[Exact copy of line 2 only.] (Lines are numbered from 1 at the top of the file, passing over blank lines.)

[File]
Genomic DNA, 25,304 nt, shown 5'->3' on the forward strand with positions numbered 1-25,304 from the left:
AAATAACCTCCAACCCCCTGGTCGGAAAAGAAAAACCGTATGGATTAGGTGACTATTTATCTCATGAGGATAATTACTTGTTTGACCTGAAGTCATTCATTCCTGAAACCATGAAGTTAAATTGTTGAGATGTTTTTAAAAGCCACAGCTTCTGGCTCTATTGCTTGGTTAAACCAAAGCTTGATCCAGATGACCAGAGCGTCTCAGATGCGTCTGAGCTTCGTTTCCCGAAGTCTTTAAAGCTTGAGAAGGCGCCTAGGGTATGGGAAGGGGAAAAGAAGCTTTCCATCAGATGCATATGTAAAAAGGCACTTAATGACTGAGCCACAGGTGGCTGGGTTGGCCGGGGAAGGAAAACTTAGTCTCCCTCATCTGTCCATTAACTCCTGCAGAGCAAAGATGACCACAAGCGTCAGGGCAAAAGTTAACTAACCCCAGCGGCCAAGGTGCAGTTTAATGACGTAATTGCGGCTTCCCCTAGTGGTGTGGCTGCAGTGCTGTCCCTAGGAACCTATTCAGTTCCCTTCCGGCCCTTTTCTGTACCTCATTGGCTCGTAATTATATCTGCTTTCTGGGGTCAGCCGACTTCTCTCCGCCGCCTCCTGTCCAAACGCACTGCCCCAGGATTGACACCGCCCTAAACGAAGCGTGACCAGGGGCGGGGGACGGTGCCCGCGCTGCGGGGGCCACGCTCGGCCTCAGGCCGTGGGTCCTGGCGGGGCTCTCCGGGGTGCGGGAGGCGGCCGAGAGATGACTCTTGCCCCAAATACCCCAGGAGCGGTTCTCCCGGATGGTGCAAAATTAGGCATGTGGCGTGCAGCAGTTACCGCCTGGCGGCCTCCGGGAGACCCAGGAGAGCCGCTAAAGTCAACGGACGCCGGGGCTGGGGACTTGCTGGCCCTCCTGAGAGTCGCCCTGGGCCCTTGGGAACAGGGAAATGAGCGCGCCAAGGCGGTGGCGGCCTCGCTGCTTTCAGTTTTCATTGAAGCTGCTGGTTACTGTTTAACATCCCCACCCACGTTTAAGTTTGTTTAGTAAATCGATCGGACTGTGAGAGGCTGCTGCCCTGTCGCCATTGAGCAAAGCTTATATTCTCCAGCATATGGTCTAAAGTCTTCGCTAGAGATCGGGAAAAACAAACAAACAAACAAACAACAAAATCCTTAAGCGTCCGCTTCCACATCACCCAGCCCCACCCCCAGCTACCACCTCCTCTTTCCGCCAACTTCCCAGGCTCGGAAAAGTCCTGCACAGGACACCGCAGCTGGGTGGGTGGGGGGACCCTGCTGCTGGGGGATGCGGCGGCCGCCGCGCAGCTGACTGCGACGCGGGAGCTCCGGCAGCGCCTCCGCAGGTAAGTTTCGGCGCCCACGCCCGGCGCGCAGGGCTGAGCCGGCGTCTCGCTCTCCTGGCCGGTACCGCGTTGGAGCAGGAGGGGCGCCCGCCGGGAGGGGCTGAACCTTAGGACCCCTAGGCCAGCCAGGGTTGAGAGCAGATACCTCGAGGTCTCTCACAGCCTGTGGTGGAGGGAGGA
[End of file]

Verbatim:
AAATAACCTCCAACCCCCTGGTCGGAAAAGAAAAACCGTATGGATTAGGTGACTATTTATCTCATGAGGATAATTACTTGTTTGACCTGAAGTCATTCATTCCTGAAACCATGAAGTTAAATTGTTGAGATGTTTTTAAAAGCCACAGCTTCTGGCTCTATTGCTTGGTTAAACCAAAGCTTGATCCAGATGACCAGAGCGTCTCAGATGCGTCTGAGCTTCGTTTCCCGAAGTCTTTAAAGCTTGAGAAGGCGCCTAGGGTATGGGAAGGGGAAAAGAAGCTTTCCATCAGATGCATATGTAAAAAGGCACTTAATGACTGAGCCACAGGTGGCTGGGTTGGCCGGGGAAGGAAAACTTAGTCTCCCTCATCTGTCCATTAACTCCTGCAGAGCAAAGATGACCACAAGCGTCAGGGCAAAAGTTAACTAACCCCAGCGGCCAAGGTGCAGTTTAATGACGTAATTGCGGCTTCCCCTAGTGGTGTGGCTGCAGTGCTGTCCCTAGGAACCTATTCAGTTCCCTTCCGGCCCTTTTCTGTACCTCATTGGCTCGTAATTATATCTGCTTTCTGGGGTCAGCCGACTTCTCTCCGCCGCCTCCTGTCCAAACGCACTGCCCCAGGATTGACACCGCCCTAAACGAAGCGTGACCAGGGGCGGGGGACGGTGCCCGCGCTGCGGGGGCCACGCTCGGCCTCAGGCCGTGGGTCCTGGCGGGGCTCTCCGGGGTGCGGGAGGCGGCCGAGAGATGACTCTTGCCCCAAATACCCCAGGAGCGGTTCTCCCGGATGGTGCAAAATTAGGCATGTGGCGTGCAGCAGTTACCGCCTGGCGGCCTCCGGGAGACCCAGGAGAGCCGCTAAAGTCAACGGACGCCGGGGCTGGGGACTTGCTGGCCCTCCTGAGAGTCGCCCTGGGCCCTTGGGAACAGGGAAATGAGCGCGCCAAGGCGGTGGCGGCCTCGCTGCTTTCAGTTTTCATTGAAGCTGCTGGTTACTGTTTAACATCCCCACCCACGTTTAAGTTTGTTTAGTAAATCGATCGGACTGTGAGAGGCTGCTGCCCTGTCGCCATTGAGCAAAGCTTATATTCTCCAGCATATGGTCTAAAGTCTTCGCTAGAGATCGGGAAAAACAAACAAACAAACAAACAACAAAATCCTTAAGCGTCCGCTTCCACATCACCCAGCCCCACCCCCAGCTACCACCTCCTCTTTCCGCCAACTTCCCAGGCTCGGAAAAGTCCTGCACAGGACACCGCAGCTGGGTGGGTGGGGGGACCCTGCTGCTGGGGGATGCGGCGGCCGCCGCGCAGCTGACTGCGACGCGGGAGCTCCGGCAGCGCCTCCGCAGGTAAGTTTCGGCGCCCACGCCCGGCGCGCAGGGCTGAGCCGGCGTCTCGCTCTCCTGGCCGGTACCGCGTTGGAGCAGGAGGGGCGCCCGCCGGGAGGGGCTGAACCTTAGGACCCCTAGGCCAGCCAGGGTTGAGAGCAGATACCTCGAGGTCTCTCACAGCCTGTGGTGGAGGGAGGA